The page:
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Home » Storytelling » # Unemployment, # Suicide and # Hope [Part 1 of 3]

# Unemployment, # Suicide and # Hope [Part 1 of 3]

Useful conversations
Kim: Hi Jan, are you still relaxed and dealing with stress much better?
Jan: Yes, but I wish I could say the same for my neighbour, Roy. He has been unemployed now for over a year and feels so stressed. The service provider is not treating him well at all and he gets depressed just going to that place.
Kim: You mean the place that is meant to get him a job?
Jan: Yes. Well, they don’t get you a job; they give you links to find jobs. That’s about all they do, and they get paid about $60,000 per year. Roy was telling me that three times now he has heard people up there talking about suicide because they’ve lost all hope at ever being employed. The service provider does nothing to help them. In fact, they told one lady to stop being stupid and go home.
Kim: What idiots! Never, never leave a person alone who is suicidal! You must always make sure someone stays with people who feel and speak about suicide and get the right professionals involved.
Jan: Ron got so worried about the lady, he followed her out and gave her Lifeline’s phone number, 131114. He ended up taking her to the local hospital.
Kim: What happened at the hospital?
Jan: They got a Psychologist and Social Worker to speak with the lady and they took over. Ron left her with the professionals and went back to the service provider and told them what he thought of them.

Kim: You would think they would have someone motivating the job seekers, wouldn’t you?
Jan: It is like anything, I guess. There are good and bad service providers but it sounds like they have no understanding of what people go through. They definitely seem to have no heart or compassion. It is so important to motivate and support people who are unemployed and give them hope. That service provider seems to have no idea.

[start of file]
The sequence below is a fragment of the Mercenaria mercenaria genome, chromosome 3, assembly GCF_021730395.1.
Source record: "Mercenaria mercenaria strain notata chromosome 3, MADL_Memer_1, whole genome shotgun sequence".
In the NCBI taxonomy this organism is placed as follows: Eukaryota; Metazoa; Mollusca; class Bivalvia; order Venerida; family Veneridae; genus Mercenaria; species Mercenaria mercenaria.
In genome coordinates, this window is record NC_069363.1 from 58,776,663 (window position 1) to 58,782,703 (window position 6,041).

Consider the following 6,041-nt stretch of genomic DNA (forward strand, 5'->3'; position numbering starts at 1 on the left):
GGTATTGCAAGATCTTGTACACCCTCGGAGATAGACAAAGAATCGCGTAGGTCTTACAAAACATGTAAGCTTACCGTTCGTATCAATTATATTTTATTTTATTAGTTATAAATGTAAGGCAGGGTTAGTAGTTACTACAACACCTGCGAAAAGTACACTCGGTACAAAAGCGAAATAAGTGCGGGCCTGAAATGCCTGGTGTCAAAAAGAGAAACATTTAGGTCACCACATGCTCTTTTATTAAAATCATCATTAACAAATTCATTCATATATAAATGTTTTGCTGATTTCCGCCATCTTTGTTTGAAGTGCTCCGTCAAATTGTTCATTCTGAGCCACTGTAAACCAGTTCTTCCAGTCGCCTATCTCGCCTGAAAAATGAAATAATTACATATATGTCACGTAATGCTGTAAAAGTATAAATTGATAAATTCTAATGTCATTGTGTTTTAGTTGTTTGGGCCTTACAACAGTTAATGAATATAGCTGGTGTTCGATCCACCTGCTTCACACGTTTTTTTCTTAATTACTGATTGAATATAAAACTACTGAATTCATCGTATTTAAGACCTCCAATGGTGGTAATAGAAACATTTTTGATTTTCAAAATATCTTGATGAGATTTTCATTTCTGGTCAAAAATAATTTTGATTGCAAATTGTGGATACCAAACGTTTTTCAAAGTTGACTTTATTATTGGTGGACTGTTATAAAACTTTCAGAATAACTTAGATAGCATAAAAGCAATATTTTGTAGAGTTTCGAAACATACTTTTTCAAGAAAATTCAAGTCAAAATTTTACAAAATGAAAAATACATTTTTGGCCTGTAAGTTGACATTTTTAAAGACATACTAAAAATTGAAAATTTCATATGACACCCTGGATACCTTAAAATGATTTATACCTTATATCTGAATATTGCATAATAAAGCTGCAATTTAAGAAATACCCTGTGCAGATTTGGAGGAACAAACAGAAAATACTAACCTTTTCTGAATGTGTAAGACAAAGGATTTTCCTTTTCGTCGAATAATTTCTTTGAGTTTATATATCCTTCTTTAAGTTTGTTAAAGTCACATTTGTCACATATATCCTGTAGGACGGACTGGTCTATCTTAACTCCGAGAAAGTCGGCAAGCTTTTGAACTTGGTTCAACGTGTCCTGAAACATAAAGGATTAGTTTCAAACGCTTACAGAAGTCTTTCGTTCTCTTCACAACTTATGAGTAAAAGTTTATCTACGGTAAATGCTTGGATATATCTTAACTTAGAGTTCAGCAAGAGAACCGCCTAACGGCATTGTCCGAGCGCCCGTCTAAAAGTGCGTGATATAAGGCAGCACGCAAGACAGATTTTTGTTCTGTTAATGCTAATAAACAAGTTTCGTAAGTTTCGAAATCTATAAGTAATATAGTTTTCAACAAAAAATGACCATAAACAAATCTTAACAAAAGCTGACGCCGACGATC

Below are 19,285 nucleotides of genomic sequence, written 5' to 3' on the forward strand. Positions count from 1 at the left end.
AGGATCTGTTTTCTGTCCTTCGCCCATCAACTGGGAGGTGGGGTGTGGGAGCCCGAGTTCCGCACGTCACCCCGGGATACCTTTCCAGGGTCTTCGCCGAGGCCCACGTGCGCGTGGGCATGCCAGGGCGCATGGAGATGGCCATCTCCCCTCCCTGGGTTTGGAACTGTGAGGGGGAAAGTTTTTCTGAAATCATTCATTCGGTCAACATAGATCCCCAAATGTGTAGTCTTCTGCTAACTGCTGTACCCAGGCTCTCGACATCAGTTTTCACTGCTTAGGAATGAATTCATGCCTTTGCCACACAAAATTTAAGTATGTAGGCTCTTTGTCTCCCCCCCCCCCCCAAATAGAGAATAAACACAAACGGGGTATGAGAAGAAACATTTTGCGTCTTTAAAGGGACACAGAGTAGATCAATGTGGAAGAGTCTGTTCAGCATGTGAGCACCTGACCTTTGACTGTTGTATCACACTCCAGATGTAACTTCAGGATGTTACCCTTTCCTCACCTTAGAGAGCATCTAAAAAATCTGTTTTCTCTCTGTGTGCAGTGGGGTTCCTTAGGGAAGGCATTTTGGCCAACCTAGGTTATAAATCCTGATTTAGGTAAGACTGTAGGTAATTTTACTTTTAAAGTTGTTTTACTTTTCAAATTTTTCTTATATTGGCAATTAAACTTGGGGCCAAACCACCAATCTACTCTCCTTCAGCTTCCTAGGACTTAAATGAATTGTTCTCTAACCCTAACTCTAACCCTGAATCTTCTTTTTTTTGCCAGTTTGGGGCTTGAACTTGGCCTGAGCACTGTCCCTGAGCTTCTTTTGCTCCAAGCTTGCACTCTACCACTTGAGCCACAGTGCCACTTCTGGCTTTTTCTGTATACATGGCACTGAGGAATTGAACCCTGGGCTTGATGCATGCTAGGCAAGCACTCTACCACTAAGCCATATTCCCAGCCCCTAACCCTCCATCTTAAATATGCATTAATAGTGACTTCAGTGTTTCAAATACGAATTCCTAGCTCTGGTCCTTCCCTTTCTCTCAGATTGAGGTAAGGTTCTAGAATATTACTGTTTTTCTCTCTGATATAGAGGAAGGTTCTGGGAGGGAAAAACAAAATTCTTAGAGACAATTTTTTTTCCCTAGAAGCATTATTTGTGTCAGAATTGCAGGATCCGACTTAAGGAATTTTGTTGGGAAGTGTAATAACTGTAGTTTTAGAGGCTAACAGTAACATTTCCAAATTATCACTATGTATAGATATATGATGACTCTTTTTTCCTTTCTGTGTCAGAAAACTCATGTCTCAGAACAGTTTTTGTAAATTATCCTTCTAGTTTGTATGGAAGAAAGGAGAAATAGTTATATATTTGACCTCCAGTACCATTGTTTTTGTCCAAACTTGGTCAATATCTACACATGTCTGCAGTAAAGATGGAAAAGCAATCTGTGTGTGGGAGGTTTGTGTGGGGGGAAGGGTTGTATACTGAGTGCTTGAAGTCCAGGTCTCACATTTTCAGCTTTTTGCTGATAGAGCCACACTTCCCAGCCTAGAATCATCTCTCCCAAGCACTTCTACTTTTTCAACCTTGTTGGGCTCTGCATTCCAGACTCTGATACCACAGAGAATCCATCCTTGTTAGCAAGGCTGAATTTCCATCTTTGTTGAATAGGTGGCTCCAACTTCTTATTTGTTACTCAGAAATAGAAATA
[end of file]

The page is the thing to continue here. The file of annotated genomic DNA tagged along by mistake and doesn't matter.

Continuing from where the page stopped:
Kim: Yep! Definitely idiots! I would have thought that working in a place that has to get people jobs, they would be trained to spot situations like this and actually do something constructive in response. I feel like going up there and telling them a few home truths myself. Unemployed people need emotional support while they are looking for a job. Rejection after rejection of job applications is hard to take, and the worry about paying bills would get to people for sure.
For some, it is so distressing being unemployed–especially long-term– that they do become suicidal. People who are suicidal need assistance immediately. It is so important to stay with them until professional help is available. Of course, without hope, people do not have much to look forward to. That service provider fails on so many levels.
Jan: Perhaps people need to go to another service provider, someone who will provide hope, encouragement and emotional support while looking for a job.
Kim: That’s exactly the right move, Jan. Remember, there is always help out there; if you are not receiving the right service, go elsewhere. Here are a few numbers you might give Ron next time you see him, in case he sees this happening again at that particular service provider. Lifeline is 131114, suicide call back service is 13000659 467, you can go straight to your GP who can refer you to a counsellor, or simply go straight up to the hospital.
Jan: Thanks for that Kim. I know that’s in Australia but what if you lived overseas?
Kim: I don’t know the numbers or services for overseas offhand but most countries would have some kind of emergency contact line. It is just so important that everyone be prepared to help people in such situations.